Chefs Weigh In (With Strong Opinions) On the Great Cranberry Sauce Debate

When you think of Thanksgiving, there are probably lots of food images that float through your mind—roasted turkey, stuffing, green beans, mashed potatoes, and cranberry sauce.

Hold it right there: Which kind of cranberry sauce are you thinking of? Are you someone who prefers homemade cranberry sauce, or the one from a can?

To be honest, they may be called the same thing, but they’re two completely different side dishes. While the canned variety is that sweet gelatin you think of plopped out of the can onto a plate cut into slices, the homemade variety usually contains orange zest, chunks of cranberries, and is typically presented in a bowl. This one usually has a less sweet more sour flavor.

We can ask our family and friends which they prefer all day, but in the end, who knows best other than the people who cook it themselves? Chefs from all over recently weighed in about their opinions on cranberry sauce.

It turns out there’s no in-between. Chefs are either very much towards canned cranberry sauce, or very much towards homemade. Here are some of their arguments:

Pro homemade cranberry sauce

bhofack2 via Deposit Photos

One pro-homemade chef says it’s a matter of not knowing any better; if you’ve always had the canned cranberry sauce at Thanksgiving, that’s what you’ll crave, even though he believes homemade is much better.

“Once you take the time to make a fresh cranberry or lingonberry jam in its place, you’ll never go back. Fresh lingonberries cooked down in a little bit of sugar, cinnamon, star anise, and orange juice/zest will make you forget canned cranberry sauce ever existed.” — Jim Stein, executive chef at McCrady’s

Another chef says making it from scratch is much too easy to not do—plus, you have the control to make it how you and your family like it.

“The cranberry sauce is very easy to make. Fresh cranberries and sugar. When it’s homemade, you can adjust the sugar quantity and highlight the cranberry flavor. And to save time you can make it in advance and save it in glass jars.” —Laetitia Rouabah, executive chef at Benoit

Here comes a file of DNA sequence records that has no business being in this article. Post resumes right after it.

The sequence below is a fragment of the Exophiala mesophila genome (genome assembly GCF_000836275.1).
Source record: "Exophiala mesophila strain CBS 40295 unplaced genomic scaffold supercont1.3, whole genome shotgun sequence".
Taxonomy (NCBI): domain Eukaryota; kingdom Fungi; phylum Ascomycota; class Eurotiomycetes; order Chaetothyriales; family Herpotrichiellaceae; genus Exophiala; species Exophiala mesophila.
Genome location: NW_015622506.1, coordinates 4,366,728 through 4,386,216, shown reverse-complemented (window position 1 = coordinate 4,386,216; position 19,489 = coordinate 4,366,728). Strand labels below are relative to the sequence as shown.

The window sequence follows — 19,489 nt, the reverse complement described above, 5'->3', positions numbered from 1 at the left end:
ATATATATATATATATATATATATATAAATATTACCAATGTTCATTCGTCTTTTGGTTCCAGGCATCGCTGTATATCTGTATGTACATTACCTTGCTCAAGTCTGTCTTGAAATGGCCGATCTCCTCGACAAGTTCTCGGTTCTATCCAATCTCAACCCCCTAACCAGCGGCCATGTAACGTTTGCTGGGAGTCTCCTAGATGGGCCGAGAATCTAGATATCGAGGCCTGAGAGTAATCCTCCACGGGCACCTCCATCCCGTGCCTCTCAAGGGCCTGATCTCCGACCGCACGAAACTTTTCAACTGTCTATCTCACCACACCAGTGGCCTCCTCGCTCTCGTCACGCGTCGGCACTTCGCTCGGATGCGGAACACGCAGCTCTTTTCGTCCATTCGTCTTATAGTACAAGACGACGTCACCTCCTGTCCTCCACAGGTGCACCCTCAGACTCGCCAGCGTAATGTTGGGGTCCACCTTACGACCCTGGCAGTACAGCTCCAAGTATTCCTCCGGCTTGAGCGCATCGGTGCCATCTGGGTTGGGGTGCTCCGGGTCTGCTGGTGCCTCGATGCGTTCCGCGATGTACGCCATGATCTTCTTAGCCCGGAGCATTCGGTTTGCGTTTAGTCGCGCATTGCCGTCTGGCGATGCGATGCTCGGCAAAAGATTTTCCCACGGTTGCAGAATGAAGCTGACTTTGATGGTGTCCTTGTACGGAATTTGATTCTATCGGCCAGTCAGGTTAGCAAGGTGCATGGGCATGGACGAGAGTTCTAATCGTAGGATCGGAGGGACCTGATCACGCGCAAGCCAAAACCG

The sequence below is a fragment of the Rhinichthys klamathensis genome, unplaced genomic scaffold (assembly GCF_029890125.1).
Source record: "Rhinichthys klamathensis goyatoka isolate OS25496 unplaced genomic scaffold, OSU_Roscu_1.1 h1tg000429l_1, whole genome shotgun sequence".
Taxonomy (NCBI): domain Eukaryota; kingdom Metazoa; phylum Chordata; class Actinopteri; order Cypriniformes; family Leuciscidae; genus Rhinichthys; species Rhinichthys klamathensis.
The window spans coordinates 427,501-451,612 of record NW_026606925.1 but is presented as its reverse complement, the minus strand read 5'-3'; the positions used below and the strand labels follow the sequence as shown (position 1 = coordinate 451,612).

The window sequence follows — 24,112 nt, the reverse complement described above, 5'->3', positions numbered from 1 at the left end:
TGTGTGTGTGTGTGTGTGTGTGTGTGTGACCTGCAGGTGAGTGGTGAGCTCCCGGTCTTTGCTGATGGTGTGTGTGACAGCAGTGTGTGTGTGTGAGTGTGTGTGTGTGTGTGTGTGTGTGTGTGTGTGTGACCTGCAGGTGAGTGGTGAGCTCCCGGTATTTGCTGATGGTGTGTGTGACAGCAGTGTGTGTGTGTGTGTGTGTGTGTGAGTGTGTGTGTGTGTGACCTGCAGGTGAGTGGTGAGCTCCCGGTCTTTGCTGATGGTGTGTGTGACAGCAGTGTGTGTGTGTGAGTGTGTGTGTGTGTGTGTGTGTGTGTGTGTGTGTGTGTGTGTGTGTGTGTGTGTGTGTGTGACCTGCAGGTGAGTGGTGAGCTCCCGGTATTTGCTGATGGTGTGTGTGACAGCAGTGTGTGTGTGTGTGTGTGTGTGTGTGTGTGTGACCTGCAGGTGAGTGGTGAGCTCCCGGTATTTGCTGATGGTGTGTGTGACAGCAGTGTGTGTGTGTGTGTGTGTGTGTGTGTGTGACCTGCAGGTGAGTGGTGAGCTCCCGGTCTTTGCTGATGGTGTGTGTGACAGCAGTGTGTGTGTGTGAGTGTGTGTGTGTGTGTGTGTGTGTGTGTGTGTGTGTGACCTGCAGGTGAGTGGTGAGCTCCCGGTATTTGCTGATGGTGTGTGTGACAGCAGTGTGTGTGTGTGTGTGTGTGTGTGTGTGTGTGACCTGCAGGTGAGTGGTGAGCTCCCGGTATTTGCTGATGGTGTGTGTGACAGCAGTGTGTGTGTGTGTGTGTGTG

One chef doesn’t think it’s a matter of taste, but a matter of not plopping a gelatinous food into a plate and calling it dinner.

“Cooking Thanksgiving dinner for your family should come from your heart, not from a can.” —Andy Jacobi, owner of Untamed Sandwiches + Untamed Taqueria

Some solid points. Let’s see what those chefs on the canned side of things have to say.

Pro canned cranberry sauce

One chef says it’s not even a question; you can’t make cranberry sauce that tastes as good as the one from a can (and yes, that’s coming form a professional chef!)

“Definitely canned cranberry sauce. This is one item you want to buy and not make and yes, you leave the shape and cut with a knife. Cranberry is one of the couple items that I never want to make fresh because the canned cranberry sauce is going to be just as good if not better than fresh made.” —Dave Anoia, chef/owner at DiAnoia’s Eatery

Another says that he’s tried to make it himself, but the canned always wins out, so he’s letting it go.

“‘If it ain’t broke, don’t fix it!’ I was so proud of my homemade cranberry sauce. I found it pushed to the farthest corner of the table where it was in nobody’s way. ” —David Bancroft, executive chef at Bow & Arrow and Acre

This chef, among others, say it’s about nostalgia.

“A few bites of that canned cranberry sauce isn’t bad and yes those little ridges are the best… brings back childhood memories!” —Kevin Nashan, executive chef at Sidney Street Cafe and Peacemaker Lobster & Crab

Now that the professionals have weighed in, which side are you on: Homemade or canned cranberry sauce? Share your opinion and let us know why!